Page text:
Prior to her role at Justice Without Borders (JWB) as a Legal Fellow, Salsa didn’t know much about migrant domestic workers (MDW’s). When she joined, she jumped straight into the legal space and the world of cross-border litigation. The experience sparked her passion in advocating for domestic worker’s rights. Salsa was eventually hired as a Legal Officer and then promoted to JWB Indonesia’s Head of Office at the beginning of 2021.
I first joined JWB as a Legal Fellow, as it was a requirement for me as a law student. I’d always been very intrigued by JWB’s work, especially the way they optimize the private law to access justice for migrant workers. Previously, I had volunteered at other human rights organisations, but we had always used public law. It was a breath of fresh air to focus on private law instead. During my fellowship, I worked on a few cases and quickly became invested.I wanted to commit myself to the cause and support our clients. So when JWB offered me a position as a Legal Officer after I graduated, I immediately said yes!
I want to ensure that MDW’s can have complete access to justice, wherever they are. Indonesia is a country where legal infrastructure is still weak, so it’s not going to be easy. But I do think that with the current strategies JWB pursues, such as specialising in cross-border litigation, raising awareness and building the capacities of community paralegals, we’ll get there.
I’d have to say the people. Our team is full of lovely and passionate people and I think that’s one of our greatest strengths. My work also allows me to engage with our clients and grassroots communities, giving me a better perspective on the issues. I think that it is definitely important to listen and learn from people who are close to and/or experience the issues directly. It also keeps me inspired and motivated to do the work because I know how much it can help others.
Before I was a Fellow at JWB, I didn’t know anything about MDW’s. However, my time atJWB had been so inspiring that I decided to change my undergraduate thesis proposal to focus on workers’ issues. I think the work that we do is definitely directly related to my academic career since we’re tackling many uncommon legal problems and questions. However, we need to raise awareness on the issue first, especially in the academic world. That’s why I think the fellowship program JWB has established can bridge the gap between law students and migrant domestic worker issues.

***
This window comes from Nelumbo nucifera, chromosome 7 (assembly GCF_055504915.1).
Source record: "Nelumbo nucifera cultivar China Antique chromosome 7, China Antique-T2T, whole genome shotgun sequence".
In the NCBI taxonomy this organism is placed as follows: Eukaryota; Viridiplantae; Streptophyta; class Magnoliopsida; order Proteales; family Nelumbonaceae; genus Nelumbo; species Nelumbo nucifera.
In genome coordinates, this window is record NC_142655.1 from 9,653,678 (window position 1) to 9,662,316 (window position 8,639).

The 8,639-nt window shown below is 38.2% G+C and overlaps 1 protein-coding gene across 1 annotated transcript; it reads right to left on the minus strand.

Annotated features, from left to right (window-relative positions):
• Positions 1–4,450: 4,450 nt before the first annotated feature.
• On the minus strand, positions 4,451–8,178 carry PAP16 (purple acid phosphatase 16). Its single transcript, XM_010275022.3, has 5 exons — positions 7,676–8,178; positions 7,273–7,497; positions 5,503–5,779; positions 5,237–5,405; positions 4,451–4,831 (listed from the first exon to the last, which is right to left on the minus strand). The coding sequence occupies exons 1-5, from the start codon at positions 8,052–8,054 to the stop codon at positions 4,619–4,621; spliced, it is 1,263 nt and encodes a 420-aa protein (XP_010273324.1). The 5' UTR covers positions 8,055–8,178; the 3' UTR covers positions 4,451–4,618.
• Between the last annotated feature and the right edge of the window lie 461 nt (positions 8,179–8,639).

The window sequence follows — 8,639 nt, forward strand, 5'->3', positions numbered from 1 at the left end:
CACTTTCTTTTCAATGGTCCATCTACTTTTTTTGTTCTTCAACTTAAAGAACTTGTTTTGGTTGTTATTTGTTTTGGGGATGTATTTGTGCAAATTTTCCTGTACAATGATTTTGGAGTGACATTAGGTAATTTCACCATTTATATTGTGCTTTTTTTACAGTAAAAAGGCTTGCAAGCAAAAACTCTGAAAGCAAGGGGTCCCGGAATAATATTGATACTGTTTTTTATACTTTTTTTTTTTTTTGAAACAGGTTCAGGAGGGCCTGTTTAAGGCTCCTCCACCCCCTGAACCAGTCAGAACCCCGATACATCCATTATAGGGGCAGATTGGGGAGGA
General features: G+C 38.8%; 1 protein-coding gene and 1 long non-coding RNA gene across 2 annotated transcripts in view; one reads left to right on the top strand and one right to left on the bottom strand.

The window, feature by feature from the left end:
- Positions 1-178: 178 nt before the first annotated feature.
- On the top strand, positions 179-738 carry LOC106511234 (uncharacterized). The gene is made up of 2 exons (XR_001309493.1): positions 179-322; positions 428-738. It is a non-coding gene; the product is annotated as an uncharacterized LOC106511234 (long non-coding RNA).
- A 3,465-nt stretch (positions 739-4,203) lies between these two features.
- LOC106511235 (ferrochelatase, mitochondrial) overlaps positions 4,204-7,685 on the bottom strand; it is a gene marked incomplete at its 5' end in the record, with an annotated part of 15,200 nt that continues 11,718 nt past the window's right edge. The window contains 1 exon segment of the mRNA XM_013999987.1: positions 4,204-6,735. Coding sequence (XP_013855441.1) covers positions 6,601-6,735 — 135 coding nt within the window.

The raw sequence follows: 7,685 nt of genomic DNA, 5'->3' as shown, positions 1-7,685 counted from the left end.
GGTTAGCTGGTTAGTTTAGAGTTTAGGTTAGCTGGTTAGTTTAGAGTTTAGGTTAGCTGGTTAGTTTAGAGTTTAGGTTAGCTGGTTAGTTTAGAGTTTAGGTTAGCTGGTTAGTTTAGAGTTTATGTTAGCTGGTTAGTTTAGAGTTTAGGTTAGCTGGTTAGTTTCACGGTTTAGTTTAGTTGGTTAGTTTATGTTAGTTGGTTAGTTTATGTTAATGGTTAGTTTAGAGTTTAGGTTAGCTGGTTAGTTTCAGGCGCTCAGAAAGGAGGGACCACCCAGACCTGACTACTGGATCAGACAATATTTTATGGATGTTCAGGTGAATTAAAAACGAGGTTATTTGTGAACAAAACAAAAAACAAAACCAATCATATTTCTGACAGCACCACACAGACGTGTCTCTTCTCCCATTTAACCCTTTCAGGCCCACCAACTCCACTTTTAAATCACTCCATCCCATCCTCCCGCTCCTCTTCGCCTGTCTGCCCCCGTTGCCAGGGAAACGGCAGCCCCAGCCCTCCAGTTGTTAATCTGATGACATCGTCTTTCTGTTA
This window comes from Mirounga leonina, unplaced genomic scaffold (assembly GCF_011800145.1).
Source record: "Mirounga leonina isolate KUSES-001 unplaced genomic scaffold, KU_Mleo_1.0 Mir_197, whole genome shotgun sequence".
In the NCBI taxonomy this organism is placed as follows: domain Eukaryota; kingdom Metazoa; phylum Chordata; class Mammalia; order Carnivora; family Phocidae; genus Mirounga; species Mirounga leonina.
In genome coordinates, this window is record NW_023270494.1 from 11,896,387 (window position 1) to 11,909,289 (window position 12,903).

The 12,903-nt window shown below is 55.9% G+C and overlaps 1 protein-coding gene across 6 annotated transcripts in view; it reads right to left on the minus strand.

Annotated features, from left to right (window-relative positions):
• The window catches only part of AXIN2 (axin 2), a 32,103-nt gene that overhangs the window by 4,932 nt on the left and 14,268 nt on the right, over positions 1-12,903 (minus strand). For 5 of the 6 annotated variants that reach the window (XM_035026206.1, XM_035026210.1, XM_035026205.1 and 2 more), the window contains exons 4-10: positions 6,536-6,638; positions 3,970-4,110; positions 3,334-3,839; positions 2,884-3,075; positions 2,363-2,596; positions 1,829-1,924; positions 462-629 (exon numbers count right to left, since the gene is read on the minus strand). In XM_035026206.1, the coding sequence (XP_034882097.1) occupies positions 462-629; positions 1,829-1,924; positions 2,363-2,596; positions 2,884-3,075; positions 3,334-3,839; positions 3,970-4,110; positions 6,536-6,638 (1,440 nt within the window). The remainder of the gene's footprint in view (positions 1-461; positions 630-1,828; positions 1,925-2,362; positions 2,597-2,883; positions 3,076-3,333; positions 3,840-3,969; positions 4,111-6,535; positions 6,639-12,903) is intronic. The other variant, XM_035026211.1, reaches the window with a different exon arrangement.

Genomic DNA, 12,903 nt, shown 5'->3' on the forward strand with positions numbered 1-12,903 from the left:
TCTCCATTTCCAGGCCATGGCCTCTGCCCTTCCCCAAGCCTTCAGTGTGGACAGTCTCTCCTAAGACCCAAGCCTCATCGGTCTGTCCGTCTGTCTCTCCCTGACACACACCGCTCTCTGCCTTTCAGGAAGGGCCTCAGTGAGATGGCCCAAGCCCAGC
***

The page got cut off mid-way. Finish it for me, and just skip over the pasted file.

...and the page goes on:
I am grateful for the space JWB has given me to grow. My role here has given me a chance to develop various skills such as client engagement, stakeholder management and building trainees’ knowledge and capacities. There has never been a dull moment. I wouldn’t have expected that I’d get to go from being a Legal Fellow, who was totally unfamiliar with migrant worker issues, to becoming a Legal Officer who leads on cases, and now taking on the mantle of the Head of Office who overlooks operations and strategises to bring us closer to our goal. I need to thank the JWB team for blessing me with such insightful mentors and wonderful colleagues!
The most important thing is to get hands-on experience and directly engage with the affected groups you’d like to work with. You really need to get yourself out there because it really puts things in a different light. I was lucky to get a chance to do that as a Legal Fellow at JWB. If anyone’s interested in seeing what we do here at JWB, our door is always open!
Eva Maria Putri Salsabila, “Salsa”, is the Head of Office for JWB in Indonesia. She leads the Indonesia team in developing its case work and strategic legal research, as well as outreach and capacity building. Salsa graduated from the University of Indonesia with a Bachelor’s degree in Law. She has authored over 10 books, and her passion for writing and social issues spurred her interest in research. She has conducted research on migrant workers, child marriage, sexual violence, and legal aid, and has been invited by the University of Leiden to present her research based on her undergraduate thesis about access of information for women migrant workers during the pre-departure phase. During her time in university, she spent three years in the student executive board, conducting advocacy on human rights and social-political issues in Indonesia. In an effort to make her university a safer place, Salsa co-founded a crisis centre and hotline for sexual violence in her university.